A Louisiana man claims he is the son of The Zodiac Killer in a new book that had been kept secret.
Gary Stewart, the vice president of a commercial cleaning company in Baton Rouge, said he made the discovery during the search for his biological father.
The Most Dangerous Animal of All: Searching for My Father… and Finding The Zodiac Killer was written by Stewart and award-winning author Susan Mustafa.
The book is described as "An explosive and historic book of true crime and an emotionally powerful and revelatory memoir of a man whose ten-year search for his biological father leads to a chilling discovery: His father is one of the most notorious-and still at large-serial killers in America."
Stewart reached his conclusion after 12 years of research, Tina Andreadis, a publicist at HarperCollins, told New York Magazine. HarperCollins published the book. The book has been vetted by attorneys at HarperCollins and the company feels it is legally sound, according to Andreadis.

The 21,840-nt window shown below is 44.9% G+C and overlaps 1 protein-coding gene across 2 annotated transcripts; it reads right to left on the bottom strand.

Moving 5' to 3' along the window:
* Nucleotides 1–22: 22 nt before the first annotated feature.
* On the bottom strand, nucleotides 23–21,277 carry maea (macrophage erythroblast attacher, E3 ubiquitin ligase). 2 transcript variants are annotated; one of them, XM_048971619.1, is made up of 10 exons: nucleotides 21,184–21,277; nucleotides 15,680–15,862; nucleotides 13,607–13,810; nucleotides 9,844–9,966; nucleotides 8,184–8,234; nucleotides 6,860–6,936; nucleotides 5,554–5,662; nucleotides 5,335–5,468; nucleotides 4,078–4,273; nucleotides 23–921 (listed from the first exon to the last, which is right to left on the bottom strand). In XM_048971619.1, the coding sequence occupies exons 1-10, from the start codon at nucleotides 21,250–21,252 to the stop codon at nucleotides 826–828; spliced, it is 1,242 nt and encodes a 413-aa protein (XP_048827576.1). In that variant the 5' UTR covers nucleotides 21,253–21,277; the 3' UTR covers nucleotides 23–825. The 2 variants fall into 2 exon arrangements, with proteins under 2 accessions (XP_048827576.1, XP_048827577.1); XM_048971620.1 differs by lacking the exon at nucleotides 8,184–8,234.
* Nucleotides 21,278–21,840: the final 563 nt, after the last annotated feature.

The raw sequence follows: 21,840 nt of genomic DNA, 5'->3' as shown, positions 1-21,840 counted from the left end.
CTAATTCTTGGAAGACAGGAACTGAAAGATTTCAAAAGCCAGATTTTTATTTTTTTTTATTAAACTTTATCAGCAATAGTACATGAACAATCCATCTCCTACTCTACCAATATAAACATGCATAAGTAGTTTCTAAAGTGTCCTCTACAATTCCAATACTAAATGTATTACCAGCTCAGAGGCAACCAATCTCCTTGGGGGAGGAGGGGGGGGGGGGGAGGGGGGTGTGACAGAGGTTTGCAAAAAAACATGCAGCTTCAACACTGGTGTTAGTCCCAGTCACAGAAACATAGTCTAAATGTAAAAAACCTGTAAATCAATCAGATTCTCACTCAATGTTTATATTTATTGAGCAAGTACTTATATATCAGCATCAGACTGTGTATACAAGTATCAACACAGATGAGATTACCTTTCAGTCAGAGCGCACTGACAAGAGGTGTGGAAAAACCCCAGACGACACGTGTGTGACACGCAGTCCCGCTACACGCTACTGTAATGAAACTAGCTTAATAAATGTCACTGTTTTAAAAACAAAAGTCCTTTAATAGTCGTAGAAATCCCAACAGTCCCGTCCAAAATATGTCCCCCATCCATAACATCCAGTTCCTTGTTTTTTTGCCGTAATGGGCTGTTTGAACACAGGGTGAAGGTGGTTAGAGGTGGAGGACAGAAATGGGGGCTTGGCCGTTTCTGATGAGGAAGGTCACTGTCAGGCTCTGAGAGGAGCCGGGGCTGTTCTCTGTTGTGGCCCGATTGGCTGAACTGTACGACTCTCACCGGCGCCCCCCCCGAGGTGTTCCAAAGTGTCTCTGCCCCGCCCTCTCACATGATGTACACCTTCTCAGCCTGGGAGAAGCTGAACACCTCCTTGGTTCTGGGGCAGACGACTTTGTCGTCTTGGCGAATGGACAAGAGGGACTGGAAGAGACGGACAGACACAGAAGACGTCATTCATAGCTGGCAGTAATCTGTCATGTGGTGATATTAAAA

The publisher has not reached out to the San Francisco Police Department, which investigated the deaths of at least five people in Northern California in the late 1960s and early 1970s.
The killer got his name after sending letters to press in the Bay Area. The letters included ciphers. Numerous books and movies have been made about The Zodiac Killer. None of the murders has been solved.
Andreadis did not share many details of the book with New York Magazine, but did say Stewart's father had a criminal record and there was a strong resemblance between his father's mug shot and the police sketch. Both of those bear a striking resemblance to Stewart.
Stewart has sifted through government records, news reports, conversations with his father's relatives and friends. He was able to turn up forensic evidence, identifying his father as one of the most infamous serial killers in American history, according to the book's description.
It is unclear why the book received little publicity or why it was kept secret.
Stewart is not the first person to claim he knows who the serial-killer is. According to the Los Angeles Times about 1,200 people have come forward, claiming to know the true identity.
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